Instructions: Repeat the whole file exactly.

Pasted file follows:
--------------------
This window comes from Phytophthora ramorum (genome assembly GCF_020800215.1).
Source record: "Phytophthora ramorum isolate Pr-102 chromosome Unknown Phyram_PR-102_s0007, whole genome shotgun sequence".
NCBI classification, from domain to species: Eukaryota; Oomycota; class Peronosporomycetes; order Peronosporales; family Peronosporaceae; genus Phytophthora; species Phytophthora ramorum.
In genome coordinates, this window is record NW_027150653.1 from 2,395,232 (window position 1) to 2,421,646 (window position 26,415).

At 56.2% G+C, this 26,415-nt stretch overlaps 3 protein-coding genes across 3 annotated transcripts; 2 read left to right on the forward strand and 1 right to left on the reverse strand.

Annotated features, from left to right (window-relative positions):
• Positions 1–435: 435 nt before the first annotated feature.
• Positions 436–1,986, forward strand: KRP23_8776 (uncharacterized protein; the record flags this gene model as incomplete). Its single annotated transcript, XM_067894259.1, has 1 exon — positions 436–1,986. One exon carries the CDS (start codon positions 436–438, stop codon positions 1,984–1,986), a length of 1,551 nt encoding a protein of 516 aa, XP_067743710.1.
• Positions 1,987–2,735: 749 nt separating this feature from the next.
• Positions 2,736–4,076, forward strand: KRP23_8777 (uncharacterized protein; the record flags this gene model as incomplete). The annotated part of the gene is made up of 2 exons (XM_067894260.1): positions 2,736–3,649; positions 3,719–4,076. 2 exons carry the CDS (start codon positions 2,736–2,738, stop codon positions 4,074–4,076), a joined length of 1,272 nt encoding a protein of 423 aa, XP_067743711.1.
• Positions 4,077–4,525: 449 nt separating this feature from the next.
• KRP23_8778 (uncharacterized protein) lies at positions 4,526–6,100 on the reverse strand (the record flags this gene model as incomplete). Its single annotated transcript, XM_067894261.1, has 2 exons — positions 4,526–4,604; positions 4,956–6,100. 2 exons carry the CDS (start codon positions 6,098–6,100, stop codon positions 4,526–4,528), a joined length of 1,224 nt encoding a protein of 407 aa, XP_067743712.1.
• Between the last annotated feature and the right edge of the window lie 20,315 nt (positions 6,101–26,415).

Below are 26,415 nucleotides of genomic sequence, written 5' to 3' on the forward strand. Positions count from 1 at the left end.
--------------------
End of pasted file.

This window comes from Phytophthora ramorum (genome assembly GCF_020800215.1).
Source record: "Phytophthora ramorum isolate Pr-102 chromosome Unknown Phyram_PR-102_s0007, whole genome shotgun sequence".
NCBI classification, from domain to species: Eukaryota; Oomycota; class Peronosporomycetes; order Peronosporales; family Peronosporaceae; genus Phytophthora; species Phytophthora ramorum.
In genome coordinates, this window is record NW_027150653.1 from 2,395,232 (window position 1) to 2,421,646 (window position 26,415).

At 56.2% G+C, this 26,415-nt stretch overlaps 3 protein-coding genes across 3 annotated transcripts; 2 read left to right on the forward strand and 1 right to left on the reverse strand.

Annotated features, from left to right (window-relative positions):
• Positions 1–435: 435 nt before the first annotated feature.
• Positions 436–1,986, forward strand: KRP23_8776 (uncharacterized protein; the record flags this gene model as incomplete). Its single annotated transcript, XM_067894259.1, has 1 exon — positions 436–1,986. One exon carries the CDS (start codon positions 436–438, stop codon positions 1,984–1,986), a length of 1,551 nt encoding a protein of 516 aa, XP_067743710.1.
• Positions 1,987–2,735: 749 nt separating this feature from the next.
• Positions 2,736–4,076, forward strand: KRP23_8777 (uncharacterized protein; the record flags this gene model as incomplete). The annotated part of the gene is made up of 2 exons (XM_067894260.1): positions 2,736–3,649; positions 3,719–4,076. 2 exons carry the CDS (start codon positions 2,736–2,738, stop codon positions 4,074–4,076), a joined length of 1,272 nt encoding a protein of 423 aa, XP_067743711.1.
• Positions 4,077–4,525: 449 nt separating this feature from the next.
• KRP23_8778 (uncharacterized protein) lies at positions 4,526–6,100 on the reverse strand (the record flags this gene model as incomplete). Its single annotated transcript, XM_067894261.1, has 2 exons — positions 4,526–4,604; positions 4,956–6,100. 2 exons carry the CDS (start codon positions 6,098–6,100, stop codon positions 4,526–4,528), a joined length of 1,224 nt encoding a protein of 407 aa, XP_067743712.1.
• Between the last annotated feature and the right edge of the window lie 20,315 nt (positions 6,101–26,415).

Below are 26,415 nucleotides of genomic sequence, written 5' to 3' on the forward strand. Positions count from 1 at the left end.